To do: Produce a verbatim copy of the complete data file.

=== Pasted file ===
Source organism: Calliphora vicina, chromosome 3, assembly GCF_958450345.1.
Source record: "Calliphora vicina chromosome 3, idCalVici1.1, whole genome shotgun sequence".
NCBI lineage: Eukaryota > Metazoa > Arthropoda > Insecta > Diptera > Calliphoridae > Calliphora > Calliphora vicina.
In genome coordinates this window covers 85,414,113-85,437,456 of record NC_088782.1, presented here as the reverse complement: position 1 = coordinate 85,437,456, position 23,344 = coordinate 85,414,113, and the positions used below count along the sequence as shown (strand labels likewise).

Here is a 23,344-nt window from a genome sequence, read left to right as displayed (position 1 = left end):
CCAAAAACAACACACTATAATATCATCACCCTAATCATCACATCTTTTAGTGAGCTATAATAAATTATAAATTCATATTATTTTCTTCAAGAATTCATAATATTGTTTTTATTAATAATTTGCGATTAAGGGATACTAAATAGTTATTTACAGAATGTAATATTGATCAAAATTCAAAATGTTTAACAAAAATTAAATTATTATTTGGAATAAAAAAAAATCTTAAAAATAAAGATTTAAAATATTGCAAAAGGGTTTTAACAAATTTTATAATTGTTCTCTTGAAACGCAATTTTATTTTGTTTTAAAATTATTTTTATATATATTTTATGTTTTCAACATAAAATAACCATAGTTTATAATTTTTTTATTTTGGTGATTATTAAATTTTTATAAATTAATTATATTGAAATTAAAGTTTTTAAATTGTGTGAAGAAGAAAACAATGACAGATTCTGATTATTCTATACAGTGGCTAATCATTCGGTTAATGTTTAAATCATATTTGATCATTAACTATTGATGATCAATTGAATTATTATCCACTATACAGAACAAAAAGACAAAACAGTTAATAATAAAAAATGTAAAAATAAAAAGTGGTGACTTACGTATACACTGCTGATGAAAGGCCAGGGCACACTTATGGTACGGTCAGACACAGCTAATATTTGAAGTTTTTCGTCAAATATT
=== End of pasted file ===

Source organism: Calliphora vicina, chromosome 3, assembly GCF_958450345.1.
Source record: "Calliphora vicina chromosome 3, idCalVici1.1, whole genome shotgun sequence".
NCBI lineage: Eukaryota > Metazoa > Arthropoda > Insecta > Diptera > Calliphoridae > Calliphora > Calliphora vicina.
In genome coordinates this window covers 85,414,113-85,437,456 of record NC_088782.1, presented here as the reverse complement: position 1 = coordinate 85,437,456, position 23,344 = coordinate 85,414,113, and the positions used below count along the sequence as shown (strand labels likewise).

Here is a 23,344-nt window from a genome sequence, read left to right as displayed (position 1 = left end):
CCAAAAACAACACACTATAATATCATCACCCTAATCATCACATCTTTTAGTGAGCTATAATAAATTATAAATTCATATTATTTTCTTCAAGAATTCATAATATTGTTTTTATTAATAATTTGCGATTAAGGGATACTAAATAGTTATTTACAGAATGTAATATTGATCAAAATTCAAAATGTTTAACAAAAATTAAATTATTATTTGGAATAAAAAAAAATCTTAAAAATAAAGATTTAAAATATTGCAAAAGGGTTTTAACAAATTTTATAATTGTTCTCTTGAAACGCAATTTTATTTTGTTTTAAAATTATTTTTATATATATTTTATGTTTTCAACATAAAATAACCATAGTTTATAATTTTTTTATTTTGGTGATTATTAAATTTTTATAAATTAATTATATTGAAATTAAAGTTTTTAAATTGTGTGAAGAAGAAAACAATGACAGATTCTGATTATTCTATACAGTGGCTAATCATTCGGTTAATGTTTAAATCATATTTGATCATTAACTATTGATGATCAATTGAATTATTATCCACTATACAGAACAAAAAGACAAAACAGTTAATAATAAAAAATGTAAAAATAAAAAGTGGTGACTTACGTATACACTGCTGATGAAAGGCCAGGGCACACTTATGGTACGGTCAGACACAGCTAATATTTGAAGTTTTTCGTCAAATATT